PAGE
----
Is she kind of like, “Hey, your loss?”
I don’t think even it’s that. I think she’s just, it’s not the right time. It’s one of those things where you think of the person with a lot of fondness. You keep that in a warm place in your heart for them. It would have been very easy for us to take that and turn it into bitterness in this film and have her be reactive. But that would be out of character, I think.
Will that storyline continue?
I don’t know. There is little room for romance in Civil War; I think there is a lot going on that doesn’t really involve big heart-to-hearts. I mean it’s certainly in there and there’s references to it. But this is not the opportunity for us to explore the Widow’s deep, personal backstory.
What do you hope for the character as the Marvel Cinematic Universe keeps expanding?
My hope for the Widow is, we’ve certainly grown from film to film. We’re building these different layers of her character. And seeing her, I think we’ve kind of grown together. She’s very capable — and I think she’s emotionally capable. I think you’ll see her coming into her own in this story.
Do you get much input into what she does and what she says?
Of course. And what her motivation is for making the decisions that she does. I had a lot of conversations with Joss about what she sees in Banner. Or why is she, at this point in her life, able to be open in this way? We both followed that storyline with a lot of confidence that it was the right arc for my character up until that point.
What are your feelings about the scrutiny Widow’s stories get?
You know, I’m happy that people scrutinize the Widow’s storylines and care about it and are invested. I’d much rather it be like that than have a kind of “meh” reaction. For me to have people say that would be, ouch, you know? Everything that I’ve done with the Widow, to me makes sense. It’s in line with active decisions that I’ve made for the character. I’ve been able to develop this character very closely with Joss and [Civil War directors Joe and Anthony Russo].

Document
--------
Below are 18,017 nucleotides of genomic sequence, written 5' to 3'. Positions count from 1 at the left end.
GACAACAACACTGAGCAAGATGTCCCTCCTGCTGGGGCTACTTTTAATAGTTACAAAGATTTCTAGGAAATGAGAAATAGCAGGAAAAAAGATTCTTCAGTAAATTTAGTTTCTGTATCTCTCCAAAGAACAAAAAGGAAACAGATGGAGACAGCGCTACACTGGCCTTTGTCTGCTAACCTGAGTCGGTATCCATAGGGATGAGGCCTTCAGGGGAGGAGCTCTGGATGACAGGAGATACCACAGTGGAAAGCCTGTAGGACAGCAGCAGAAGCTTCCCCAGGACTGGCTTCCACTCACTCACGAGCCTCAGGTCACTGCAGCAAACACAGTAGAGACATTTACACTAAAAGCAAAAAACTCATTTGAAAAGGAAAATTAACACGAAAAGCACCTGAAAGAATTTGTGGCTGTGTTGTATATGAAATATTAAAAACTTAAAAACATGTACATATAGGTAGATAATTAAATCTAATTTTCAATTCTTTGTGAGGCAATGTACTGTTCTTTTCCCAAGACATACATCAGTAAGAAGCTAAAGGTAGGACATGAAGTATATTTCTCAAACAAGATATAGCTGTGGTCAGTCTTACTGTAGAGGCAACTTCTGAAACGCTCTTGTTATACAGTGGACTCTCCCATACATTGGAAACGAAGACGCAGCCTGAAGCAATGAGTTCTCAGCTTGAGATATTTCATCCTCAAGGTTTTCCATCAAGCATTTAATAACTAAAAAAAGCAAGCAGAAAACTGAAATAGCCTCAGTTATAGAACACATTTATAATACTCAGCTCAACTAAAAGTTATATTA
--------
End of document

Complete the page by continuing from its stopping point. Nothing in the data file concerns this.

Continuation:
So when people get fired up, you’re like, all right, we pushed some buttons?
Yes, of course! That’s better than the mediocre reaction, definitely. We expect that. The character is so beloved. You can only hope that people are going have opinions about it, you know? She somehow ends up always on top, even if you’re not always in agreement with how she gets there.
The site, Super Interessante, began by mentioning the rumors of multiple Spider-Man costumes in Captain America: Civil War and wondered what Russo could say on the matter. "Well, we researched a lot and do a lot of experiments for all the characters. We did the same with Spider-Man," Russo offered. "We knew it had to be someone young, it was very important because we wanted to give this essence to the character, it is something unique in the Marvel Universe. Tom Holland is an amazing Spider-Man, people will love it. It was a very experimental process, placing it with other actors, especially with Downey Jr., we were learning as we did and are very happy with the result. But we are still working on some things, like the uniform. He's not ready because so much will be produced with special effects."
Civil War is loosely-based on Mark Millar's comic book mini-series. The Russo brothers had to change things up quite a bit but wanted to capture the essence of Millar's work. One small element from that story arc is that Tony Stark provides Peter Parker with a red-and-gold Spider-Man costume. Will we see a version of it in the film? "The film will show a mix of what everyone is waiting for and a little twist," Russo said. "So yeah, that's what I can tell."